These are the Most Dangerous States for Driving During the Festivals

The National Highway Traffic Safety Administration says Thanksgiving may be the most dangerous time to drive on a holiday. From 2017 to 2021, the most recent five years of data available, 2,456 people were killed in car accidents around Thanksgiving. This includes crashes that happened from 6 p.m. on the Wednesday before the holiday until 6 a.m. on the Monday after. This is more than the amount of deaths around Labor Day (2,351), the Fourth of July (2,345), Memorial Day (2,191), and Christmas (1,680).

In those five years, more than 32,000 people died in car accidents in November and December alone. That’s about 1.2 deaths per 100 million miles driven.

A U.S. News study of data from the National Highway Traffic Safety Administration shows that many Northern states may be the safest for holiday drivers, even though winter weather is a worry. This is because they have a lower rate of fatal crashes.

In November and December, 0.61 crash fatalities per 100 million miles driven in Massachusetts were the lowest of any state. This was followed by 0.66 crash fatalities per 100 million miles driven in Minnesota and 0.73 crash fatalities per 100 million miles driven in Utah. Rhode Island, New Jersey, New Hampshire, and Connecticut were also in the top 10 safest states based on this list.

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Several Southeast states are also some of the most dangerous places to drive during the holidays. Between 2017 and 2021, more than 1.9 crash deaths per 100 million miles driven in November and December happened in South Carolina. This made it the most dangerous state to drive in. By this measure, Mississippi, Louisiana, Montana, and Florida make up the last five most dangerous states.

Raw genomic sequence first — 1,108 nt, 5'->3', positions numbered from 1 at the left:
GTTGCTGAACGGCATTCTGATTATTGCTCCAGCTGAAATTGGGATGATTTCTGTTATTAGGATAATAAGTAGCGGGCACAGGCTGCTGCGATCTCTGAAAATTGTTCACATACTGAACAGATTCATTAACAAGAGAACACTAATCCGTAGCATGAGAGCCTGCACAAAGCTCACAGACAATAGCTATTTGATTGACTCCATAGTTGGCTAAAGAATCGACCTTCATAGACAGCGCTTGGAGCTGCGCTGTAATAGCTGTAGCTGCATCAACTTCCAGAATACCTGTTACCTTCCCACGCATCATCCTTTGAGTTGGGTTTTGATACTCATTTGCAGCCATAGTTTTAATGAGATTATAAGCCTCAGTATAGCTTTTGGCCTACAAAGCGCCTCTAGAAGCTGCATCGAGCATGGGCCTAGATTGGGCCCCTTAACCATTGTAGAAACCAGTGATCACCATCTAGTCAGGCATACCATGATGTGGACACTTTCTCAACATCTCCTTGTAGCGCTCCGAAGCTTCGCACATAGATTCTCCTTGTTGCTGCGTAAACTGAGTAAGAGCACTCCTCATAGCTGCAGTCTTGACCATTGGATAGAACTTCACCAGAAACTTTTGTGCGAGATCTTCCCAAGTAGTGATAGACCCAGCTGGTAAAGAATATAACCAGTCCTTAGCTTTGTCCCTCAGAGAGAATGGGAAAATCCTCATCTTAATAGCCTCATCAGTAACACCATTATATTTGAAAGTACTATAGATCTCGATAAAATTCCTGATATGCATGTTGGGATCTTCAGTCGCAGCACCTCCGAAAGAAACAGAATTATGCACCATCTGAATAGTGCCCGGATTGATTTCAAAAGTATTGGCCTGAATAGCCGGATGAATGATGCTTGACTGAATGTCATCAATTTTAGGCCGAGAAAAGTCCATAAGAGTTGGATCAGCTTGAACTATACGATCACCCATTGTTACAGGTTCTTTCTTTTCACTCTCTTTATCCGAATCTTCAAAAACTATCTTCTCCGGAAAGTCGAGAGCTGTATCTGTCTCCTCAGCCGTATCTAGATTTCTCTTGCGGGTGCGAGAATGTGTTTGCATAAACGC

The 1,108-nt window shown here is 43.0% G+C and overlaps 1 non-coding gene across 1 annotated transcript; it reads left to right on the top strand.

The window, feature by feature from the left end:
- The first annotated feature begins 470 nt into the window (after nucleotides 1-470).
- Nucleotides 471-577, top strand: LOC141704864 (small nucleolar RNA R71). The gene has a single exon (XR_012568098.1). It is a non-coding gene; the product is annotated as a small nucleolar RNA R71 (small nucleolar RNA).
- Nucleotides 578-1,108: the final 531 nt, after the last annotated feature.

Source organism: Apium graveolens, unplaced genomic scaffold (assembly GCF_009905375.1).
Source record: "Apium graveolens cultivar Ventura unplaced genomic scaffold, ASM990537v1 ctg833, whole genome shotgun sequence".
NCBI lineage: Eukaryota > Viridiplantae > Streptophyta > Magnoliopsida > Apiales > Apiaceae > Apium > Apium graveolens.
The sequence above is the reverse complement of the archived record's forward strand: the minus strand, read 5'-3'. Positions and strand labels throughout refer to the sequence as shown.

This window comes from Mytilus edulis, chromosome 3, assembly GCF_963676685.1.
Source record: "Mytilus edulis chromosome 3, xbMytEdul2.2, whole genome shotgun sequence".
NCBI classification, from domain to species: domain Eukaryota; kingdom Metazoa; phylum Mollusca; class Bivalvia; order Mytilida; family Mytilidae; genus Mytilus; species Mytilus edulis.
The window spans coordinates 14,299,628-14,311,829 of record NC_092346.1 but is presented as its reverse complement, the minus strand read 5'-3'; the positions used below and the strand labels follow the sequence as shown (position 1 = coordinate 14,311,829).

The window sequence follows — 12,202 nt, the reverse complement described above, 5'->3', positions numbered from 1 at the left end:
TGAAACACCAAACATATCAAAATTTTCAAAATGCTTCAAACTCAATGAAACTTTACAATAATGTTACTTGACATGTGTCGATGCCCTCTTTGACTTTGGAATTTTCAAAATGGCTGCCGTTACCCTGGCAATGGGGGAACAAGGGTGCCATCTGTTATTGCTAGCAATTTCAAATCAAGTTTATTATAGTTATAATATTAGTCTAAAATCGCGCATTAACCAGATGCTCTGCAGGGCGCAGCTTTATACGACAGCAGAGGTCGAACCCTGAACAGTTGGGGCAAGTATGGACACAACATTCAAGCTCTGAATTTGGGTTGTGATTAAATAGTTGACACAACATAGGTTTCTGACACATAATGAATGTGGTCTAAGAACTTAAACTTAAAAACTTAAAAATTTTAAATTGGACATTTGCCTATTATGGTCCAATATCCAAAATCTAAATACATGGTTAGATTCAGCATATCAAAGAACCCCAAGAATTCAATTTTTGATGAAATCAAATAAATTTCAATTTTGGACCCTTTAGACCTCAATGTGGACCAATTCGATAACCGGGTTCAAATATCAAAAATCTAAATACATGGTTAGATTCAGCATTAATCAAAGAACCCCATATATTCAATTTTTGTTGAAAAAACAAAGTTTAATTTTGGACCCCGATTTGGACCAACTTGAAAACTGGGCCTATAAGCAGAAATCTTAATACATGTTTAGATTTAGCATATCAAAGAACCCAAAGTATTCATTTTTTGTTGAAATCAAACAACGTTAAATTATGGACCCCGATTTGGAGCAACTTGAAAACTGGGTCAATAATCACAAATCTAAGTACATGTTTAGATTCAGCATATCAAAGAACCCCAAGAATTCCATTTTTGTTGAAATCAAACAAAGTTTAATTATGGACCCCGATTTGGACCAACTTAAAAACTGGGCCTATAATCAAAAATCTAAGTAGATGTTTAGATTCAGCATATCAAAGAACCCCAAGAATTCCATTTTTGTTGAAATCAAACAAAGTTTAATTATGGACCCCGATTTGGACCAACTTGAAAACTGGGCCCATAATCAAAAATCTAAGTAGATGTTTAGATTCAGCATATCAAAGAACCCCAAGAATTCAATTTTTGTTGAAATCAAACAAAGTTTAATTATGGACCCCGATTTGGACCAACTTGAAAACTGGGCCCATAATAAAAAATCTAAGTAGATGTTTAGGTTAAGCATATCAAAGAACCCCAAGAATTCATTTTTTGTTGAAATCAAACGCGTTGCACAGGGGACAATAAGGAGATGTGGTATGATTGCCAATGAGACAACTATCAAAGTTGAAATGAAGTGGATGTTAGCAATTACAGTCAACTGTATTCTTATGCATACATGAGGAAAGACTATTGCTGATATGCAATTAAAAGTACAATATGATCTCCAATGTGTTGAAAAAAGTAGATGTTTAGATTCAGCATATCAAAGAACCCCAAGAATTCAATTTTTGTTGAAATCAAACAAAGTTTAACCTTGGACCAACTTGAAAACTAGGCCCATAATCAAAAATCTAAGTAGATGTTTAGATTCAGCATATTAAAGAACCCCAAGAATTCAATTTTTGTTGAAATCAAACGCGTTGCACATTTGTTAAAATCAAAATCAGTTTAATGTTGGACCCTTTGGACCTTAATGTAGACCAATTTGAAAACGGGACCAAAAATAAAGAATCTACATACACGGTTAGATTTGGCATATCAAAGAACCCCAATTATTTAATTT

These are the Most Dangerous States for Driving During the Festivals

In these last two months of the year, guys were much more likely than women to die in car accidents. About 22,500 of the people who died in the crash were men, which is about 70% of all the deaths. Between the ages of 18 and 30, the most deaths were among men. After age 50, the number of deaths also rose among men.

More than one in four deaths in the last two months of the year were caused by speeding, and almost eight percent were caused by a driver who was not paying attention. About one-third of the deaths happened when bad weather like snow, rain, or fog was present, at least in the cases where the weather conditions were recorded.

Over the Thanksgiving holiday weekend, drunk drivers are also a big risk. In some groups, the Wednesday before Thanksgiving is called “Drinksgiving” or “Blackout Wednesday.” Between 2017 and 2021, over 830 people died in accidents with drunk drivers on Thanksgiving weekends. Drunk drivers were to blame for 137 of those deaths.

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One of the 89 factors that determine the Healthiest Communities rankings is the number of deaths in car accidents per 100,000 people. These rankings look at how well nearly 3,000 U.S. counties and county equivalents do across the country.

A study by U.S. News of data from the National Highway Traffic Safety Administration found that these 10 states are the most dangerous for driving over the holidays:

  • South Carolina
  • Mississippi
  • Louisiana
  • Montana
  • Florida
  • Oregon
  • New Mexico
  • Oklahoma
  • Arkansas
  • Arizona

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